Auditors are persons who desire to attend courses without earning credit. Admission as an auditor requires prior approval of the instructor and the Registrar’s Office. Since auditors are not active participants, certain courses may not be audited: those include, but are not limited to physical education activities, laboratory courses, studio courses, independent study courses, modern language courses, courses not taught in a group setting, and any other course the Registrar deems ineligible. Auditing a course cannot be used toward successful completion of academic credit.
Auditors are not allowed to register until the first day of the quarter, and the limit of the course must not have reached the maximum. Changes to or from audit cannot be made after the first week of the quarter.
Students enrolled for 10 or more non-audited credits may audit a course without an additional charge. Students enrolled for less than 10 credits will be charged $10 per credit to audit a course. Students approved to register for an audit are responsible for paying any course fees attached to the course. Students enrolled in off-campus, self-supporting programs, who choose to audit are required to pay the full amount of tuition and fees.
The Registrar’s Office grants course registration privileges on a space-available basis, for one term at a time, to non matriculated applicants, Washington state employees, WWU staff, and residents over 60 years of age who are eligible for tuition reduction. Special students and non matriculated students must submit a Special Student Enrollment Form to the Registrar’s Office each quarter.
See the Campus Map for a list of buildings and their abbreviations.
Course attendance normally is required by the instructor. Any student who fails to attend the first meeting of a course may be required to drop it if another student, previously unable to register for the course due to enrollment limitations, seeks admission.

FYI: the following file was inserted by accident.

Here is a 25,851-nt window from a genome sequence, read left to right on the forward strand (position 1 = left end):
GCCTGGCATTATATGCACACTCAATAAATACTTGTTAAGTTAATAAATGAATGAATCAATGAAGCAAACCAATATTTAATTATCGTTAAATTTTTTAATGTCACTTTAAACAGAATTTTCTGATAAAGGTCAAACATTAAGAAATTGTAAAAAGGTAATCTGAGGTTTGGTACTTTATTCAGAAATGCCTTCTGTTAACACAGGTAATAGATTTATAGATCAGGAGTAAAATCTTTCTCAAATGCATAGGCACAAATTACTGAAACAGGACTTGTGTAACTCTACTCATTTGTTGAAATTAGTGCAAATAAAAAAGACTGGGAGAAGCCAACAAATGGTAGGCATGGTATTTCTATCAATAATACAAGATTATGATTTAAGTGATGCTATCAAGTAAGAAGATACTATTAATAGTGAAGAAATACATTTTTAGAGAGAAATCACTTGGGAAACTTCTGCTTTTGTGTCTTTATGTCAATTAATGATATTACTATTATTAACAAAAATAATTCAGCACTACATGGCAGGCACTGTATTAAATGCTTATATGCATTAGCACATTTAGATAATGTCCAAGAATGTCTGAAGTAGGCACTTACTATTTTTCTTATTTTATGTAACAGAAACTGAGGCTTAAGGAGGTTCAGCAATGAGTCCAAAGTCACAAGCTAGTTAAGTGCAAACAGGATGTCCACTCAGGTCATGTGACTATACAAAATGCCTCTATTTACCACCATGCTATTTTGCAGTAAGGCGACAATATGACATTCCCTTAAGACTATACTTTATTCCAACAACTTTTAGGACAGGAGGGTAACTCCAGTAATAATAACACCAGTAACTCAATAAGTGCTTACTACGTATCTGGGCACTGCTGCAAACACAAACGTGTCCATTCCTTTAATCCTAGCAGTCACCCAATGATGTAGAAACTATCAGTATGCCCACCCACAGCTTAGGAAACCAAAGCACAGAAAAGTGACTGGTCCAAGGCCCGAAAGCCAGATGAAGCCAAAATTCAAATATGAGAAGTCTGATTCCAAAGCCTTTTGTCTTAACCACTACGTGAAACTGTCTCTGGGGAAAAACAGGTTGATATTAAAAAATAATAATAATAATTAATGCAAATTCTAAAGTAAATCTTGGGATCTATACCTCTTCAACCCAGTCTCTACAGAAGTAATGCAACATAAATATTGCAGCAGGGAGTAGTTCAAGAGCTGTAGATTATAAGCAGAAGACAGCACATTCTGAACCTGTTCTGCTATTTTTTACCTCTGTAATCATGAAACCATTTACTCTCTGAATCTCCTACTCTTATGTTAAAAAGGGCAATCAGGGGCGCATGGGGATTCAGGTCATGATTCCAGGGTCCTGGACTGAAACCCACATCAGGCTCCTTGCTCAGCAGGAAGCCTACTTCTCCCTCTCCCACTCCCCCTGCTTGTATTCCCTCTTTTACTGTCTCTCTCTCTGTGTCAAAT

A student absent from any exam or class activity through sickness or other cause judged by the instructor to be unavoidable shall be given an opportunity to take a rescheduled exam or make up the class assignment in a timely manner agreed upon by the instructor (see Leaves of Absence). Examples of unavoidable cause may include participation in University-sponsored activities such as debating contests, musical or theatrical performances, or intercollegiate athletic competition.
University policy does not allow a student to attend a class without formally being registered for it. It is the student’s responsibility to ensure that he or she is properly registered for each course.
- Freshman 0 - 44
- Sophomore 45 - 89
- Junior 90 - 134
- Senior 135 or more
Students registering in certain courses are charged additional fees for purchase of special laboratory and studio supplies and for special services such as music practice room rentals. These fees are listed with each course in the online Timetable of Classes.
Courses numbered from 100 to 299 are classified as lower division; those numbered from 300-499 as upper division. Generally, the first digit of a course number indicates its intended class level:
- 100-199 first-year courses
- 200-299 second-year courses
- 300-399 third-year courses
- 400-499 fourth-year courses
- 500-599 open only to graduate students
- 600-699 post-master degree courses
Only courses numbered 100 or above appear on the official transcript. Except in unusual circumstances, students are not permitted to take courses more than one year above their class standing.
Except in unusual circumstances, students are not permitted to take courses more than one year above their class standing. The numbers 197, 297, 397, 497 and 597 are used for courses generally offered only once. The numbers 137, 237, 337, 437, 537 are reserved for International Studies (2-15). These courses are offered through the WWU International Studies program or through colleges. Contact the Office of International Programs and Exchanges, College Hall 104, for information. Repeatable with different subject matter. The number 117 is reserved for First Year Experience (FYE) courses.